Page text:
View the latest campus policy, news, and information related to COVID-19.

Joseph Paydarfar headshot

Joe Paydarfar

Adjunct Associate Professor of Engineering

Associate Professor of Surgery—Otolaryngology, Geisel School of Medicine
Chief, Section of Otolaryngology, Audiology, Maxillofacial Surgery, Dartmouth-Hitchcock

Overview

Dr. Paydarfar is Chief, Division of Otolaryngology, Audiology and Maxillofacial Surgery at the Dartmouth-Hitchcock Medical Center, Associate Professor of Surgery—Otolaryngology at the Dartmouth Geisel School of Medicine, and Adjunct Associate Professor of Engineering, Thayer School of Engineering at Dartmouth. His clinical specialty and interests are in head and neck oncologic and reconstructive surgery, trans-oral laser microsurgery, and trans-oral robotic surgery. His research interests include wound complications in head and neck surgery, minimally invasive approaches and surgical navigation in head and neck surgery.

Education

  • BSE, Electrical Engineering, Duke University 1989
  • MD, Duke University 1996

Research Interests

Wound complications in head and neck surgery; minimally invasive approaches; surgical navigation in head and neck surgery

Selected Publications

  • Paydarfar JA, Wu X, Halter RJ. MRI- and CT-compatible polymer laryngoscope: A step toward image-guided transoral surgery. Otolaryngol Head Neck Surg. 2016 Aug;155(2):364-6
  • Li SX, Polacco MA, Gosselin BJ, Harrington LX, Titus AJ, Paydarfar JA. Management of the thyroid gland during laryngectomy. J Laryngol Otol. 2017 Jun 8:1-5
  • Polacco M, Pintea A, Gosselin B, Paydarfar J. Parotidectomy Using the Harmonic Scalpel: Ten Years of Experience at a Rural Academic Health Center. Head and Face Medicine 2017 May 11;13(1):8
  • Paydarfar JA, Freed GL, Gosselin BJ. The anterolateral thigh fold-over flap for total and subtotal glossectomy reconstruction. Microsurgery 2016 36 (4), 297-302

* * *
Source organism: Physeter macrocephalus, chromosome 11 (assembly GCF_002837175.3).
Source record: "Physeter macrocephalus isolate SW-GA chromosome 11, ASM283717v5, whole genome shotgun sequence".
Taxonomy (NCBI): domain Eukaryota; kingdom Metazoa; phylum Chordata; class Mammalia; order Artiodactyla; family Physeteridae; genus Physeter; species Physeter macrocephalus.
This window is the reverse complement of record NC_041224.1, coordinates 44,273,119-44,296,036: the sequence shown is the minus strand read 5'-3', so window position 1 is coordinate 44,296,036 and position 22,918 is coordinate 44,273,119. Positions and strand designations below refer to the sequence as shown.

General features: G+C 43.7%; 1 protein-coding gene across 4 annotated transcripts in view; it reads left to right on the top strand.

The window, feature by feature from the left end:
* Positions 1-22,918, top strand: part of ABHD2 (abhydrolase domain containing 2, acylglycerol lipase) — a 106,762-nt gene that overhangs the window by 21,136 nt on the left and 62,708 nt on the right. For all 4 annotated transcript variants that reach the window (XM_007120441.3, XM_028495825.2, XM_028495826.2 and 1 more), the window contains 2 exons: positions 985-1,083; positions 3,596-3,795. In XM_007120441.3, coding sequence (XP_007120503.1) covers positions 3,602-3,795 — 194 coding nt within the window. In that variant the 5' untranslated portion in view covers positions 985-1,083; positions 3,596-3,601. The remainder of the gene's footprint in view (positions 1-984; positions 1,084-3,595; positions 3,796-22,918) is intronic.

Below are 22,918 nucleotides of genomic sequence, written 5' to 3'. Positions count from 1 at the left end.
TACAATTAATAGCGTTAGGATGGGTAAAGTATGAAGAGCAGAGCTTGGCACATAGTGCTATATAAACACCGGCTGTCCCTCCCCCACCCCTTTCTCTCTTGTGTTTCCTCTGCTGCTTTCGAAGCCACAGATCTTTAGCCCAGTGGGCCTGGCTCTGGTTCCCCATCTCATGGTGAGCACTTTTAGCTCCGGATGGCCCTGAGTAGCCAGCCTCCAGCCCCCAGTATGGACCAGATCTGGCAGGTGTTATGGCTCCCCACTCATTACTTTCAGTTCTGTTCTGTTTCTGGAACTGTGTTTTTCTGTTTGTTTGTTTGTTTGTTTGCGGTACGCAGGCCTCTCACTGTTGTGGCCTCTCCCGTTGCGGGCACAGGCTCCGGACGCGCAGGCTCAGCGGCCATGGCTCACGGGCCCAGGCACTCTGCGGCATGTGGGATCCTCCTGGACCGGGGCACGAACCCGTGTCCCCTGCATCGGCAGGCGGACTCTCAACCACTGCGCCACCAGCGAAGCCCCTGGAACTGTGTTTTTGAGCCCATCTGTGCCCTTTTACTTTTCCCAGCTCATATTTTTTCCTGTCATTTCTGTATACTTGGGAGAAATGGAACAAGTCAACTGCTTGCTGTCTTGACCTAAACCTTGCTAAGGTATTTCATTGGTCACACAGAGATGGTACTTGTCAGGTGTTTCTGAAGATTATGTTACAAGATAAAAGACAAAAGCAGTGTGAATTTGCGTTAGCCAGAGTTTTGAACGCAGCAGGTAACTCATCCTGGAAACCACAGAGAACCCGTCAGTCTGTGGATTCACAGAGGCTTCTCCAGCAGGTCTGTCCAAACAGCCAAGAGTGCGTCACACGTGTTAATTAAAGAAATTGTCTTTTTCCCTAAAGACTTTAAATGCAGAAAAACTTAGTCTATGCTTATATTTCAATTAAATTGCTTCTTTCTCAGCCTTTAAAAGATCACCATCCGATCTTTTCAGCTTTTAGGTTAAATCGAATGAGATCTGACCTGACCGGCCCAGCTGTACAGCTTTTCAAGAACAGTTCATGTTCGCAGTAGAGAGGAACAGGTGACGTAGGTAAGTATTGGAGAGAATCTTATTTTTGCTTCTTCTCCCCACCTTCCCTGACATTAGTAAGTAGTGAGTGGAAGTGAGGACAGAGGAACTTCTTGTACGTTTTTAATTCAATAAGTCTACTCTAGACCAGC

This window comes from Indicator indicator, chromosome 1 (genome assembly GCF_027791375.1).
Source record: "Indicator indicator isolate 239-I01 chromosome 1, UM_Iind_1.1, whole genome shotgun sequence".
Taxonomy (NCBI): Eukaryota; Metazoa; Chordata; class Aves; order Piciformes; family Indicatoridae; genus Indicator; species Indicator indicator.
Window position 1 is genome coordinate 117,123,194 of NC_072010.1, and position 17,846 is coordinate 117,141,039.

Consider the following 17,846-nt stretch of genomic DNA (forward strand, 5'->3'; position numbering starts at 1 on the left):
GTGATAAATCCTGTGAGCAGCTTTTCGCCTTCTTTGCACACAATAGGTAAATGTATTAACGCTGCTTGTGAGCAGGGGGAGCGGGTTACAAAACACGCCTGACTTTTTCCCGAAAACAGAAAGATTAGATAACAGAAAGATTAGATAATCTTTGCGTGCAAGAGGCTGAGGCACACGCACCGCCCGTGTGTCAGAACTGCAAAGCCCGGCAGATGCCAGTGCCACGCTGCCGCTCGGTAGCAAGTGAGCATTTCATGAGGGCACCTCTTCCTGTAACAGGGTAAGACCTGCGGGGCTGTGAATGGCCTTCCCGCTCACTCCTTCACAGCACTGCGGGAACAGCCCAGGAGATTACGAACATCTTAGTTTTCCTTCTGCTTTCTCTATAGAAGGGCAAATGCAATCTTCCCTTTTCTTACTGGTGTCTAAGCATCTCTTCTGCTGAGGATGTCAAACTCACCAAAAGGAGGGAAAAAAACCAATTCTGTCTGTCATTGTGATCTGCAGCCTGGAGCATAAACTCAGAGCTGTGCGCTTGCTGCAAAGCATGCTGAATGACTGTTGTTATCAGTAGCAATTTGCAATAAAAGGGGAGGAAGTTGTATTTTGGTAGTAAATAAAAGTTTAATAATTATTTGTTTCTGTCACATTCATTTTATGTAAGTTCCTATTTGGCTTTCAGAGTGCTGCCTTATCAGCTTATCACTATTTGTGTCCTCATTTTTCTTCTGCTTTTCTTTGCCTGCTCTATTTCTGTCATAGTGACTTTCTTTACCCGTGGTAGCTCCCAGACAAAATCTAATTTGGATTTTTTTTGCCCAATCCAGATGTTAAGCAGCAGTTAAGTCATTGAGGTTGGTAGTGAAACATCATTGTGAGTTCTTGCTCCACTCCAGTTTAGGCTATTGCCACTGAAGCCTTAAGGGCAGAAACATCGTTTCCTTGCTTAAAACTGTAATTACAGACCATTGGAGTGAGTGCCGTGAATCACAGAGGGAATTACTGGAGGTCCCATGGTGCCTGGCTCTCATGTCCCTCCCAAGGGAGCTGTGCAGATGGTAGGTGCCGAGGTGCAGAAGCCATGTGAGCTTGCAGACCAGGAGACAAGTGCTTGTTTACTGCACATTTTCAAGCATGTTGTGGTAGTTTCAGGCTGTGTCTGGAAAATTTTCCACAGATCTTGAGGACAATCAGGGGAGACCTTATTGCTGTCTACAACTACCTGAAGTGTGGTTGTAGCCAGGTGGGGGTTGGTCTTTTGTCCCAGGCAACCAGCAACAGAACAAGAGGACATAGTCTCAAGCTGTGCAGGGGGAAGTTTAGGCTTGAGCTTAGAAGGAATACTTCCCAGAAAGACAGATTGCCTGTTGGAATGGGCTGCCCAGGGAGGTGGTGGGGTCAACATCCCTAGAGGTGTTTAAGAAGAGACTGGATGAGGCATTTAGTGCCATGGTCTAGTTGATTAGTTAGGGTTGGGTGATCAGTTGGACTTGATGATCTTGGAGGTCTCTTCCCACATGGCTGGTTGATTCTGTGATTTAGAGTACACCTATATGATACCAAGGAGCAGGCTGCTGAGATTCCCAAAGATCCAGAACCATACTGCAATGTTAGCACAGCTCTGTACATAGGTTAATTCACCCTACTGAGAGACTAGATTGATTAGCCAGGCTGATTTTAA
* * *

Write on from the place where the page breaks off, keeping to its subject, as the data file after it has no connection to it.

• Paydarfar JA and Patel U. Submental Flap Versus Radial Forearm Flap for Oral Reconstruction: Comparison of Outcomes. Arch Otolaryngol Head Neck Surg. 2011; 137(1):1-6
  • Paydarfar JA, Birkmeyer NJ. Complications in head and neck surgery: A meta-analysis of postlaryngectomy pharyngocutaneous fistula. Arch Otolaryngol Head Neck Surg. 2006;132:1-6.
  • Paydarfar JA and Paniello RC. Functional study of four neurotoxins as inhibitors of post-traumatic nerve regeneration. Laryngoscope 2001; 111:844-850

Awards

  • Department of Surgery Chair’s Award for Highest Patient Satisfaction, DHMC, 2014
  • Patients' Choice Award, Vitals.com, 2012 – 2013
  • Teaching Excellence in Continuing Medical Education Award, 2013
  • Top Doctor in Otolaryngology, New Hampshire Magazine’s Top Doctors Poll, 2013
  • Top Doctor in Otolaryngology, New Hampshire Magazine’s Top Doctors Poll, 2011
  • Leading Physician in Otolaryngology, New Hampshire Magazine’s Top Doctors Poll, 2008

Research Projects

  • Enabling technologies for effective image-guided surgical navigation in trans-oral cancer surgery

    Enabling technologies for effective image-guided surgical navigation in trans-oral cancer surgery

    Throat cancers have been increasing in incidence worldwide. Despite advances in surgical and non-surgical management of these cancers, treatment continues to be associated with significant functional and cosmetic morbidity. More minimally invasive trans-oral surgical (TOS) approaches have reduced treatment morbidity and complications. However, one drawback of TOS is the difficulty in intraoperatively assessing tumor extent and locating major vascular structures. Surgical navigation with image guidance has shown improved safety and efficacy with other surgical procedures; however it is currently not feasible in TOS due to the soft tissue and airway deformation that occurs with placement of instruments needed to access the throat, thus rendering preoperative scans unusable in the intraoperative setting.

    The overarching objective of our research is to develop enabling technologies that allow for surgical navigation with image guidance for TOS. Our research strategy is to acquire intraoperative imaging during TOS in order to develop models of upper aerodigestive tract deformation that reflect the intraoperative state. This, in turn, would allow for registration of preoperative images to the intraoperative state. We are well equipped to solve this problem due to the unique intraoperative CT and MR imaging resources available at the Dartmouth Center for Surgical Innovation. We have successfully developed a 3D printable polymer laryngoscopy system which, unlike standard metal laryngoscopes, is CT and MRI compatible. We have also acquired preliminary intraoperative imaging data during laryngoscopy procedures. The next steps in this research will be to further quantify and characterize tissue deformation that occurs during TOS and ultimately develop a surgical navigation platform for trans-oral procedures.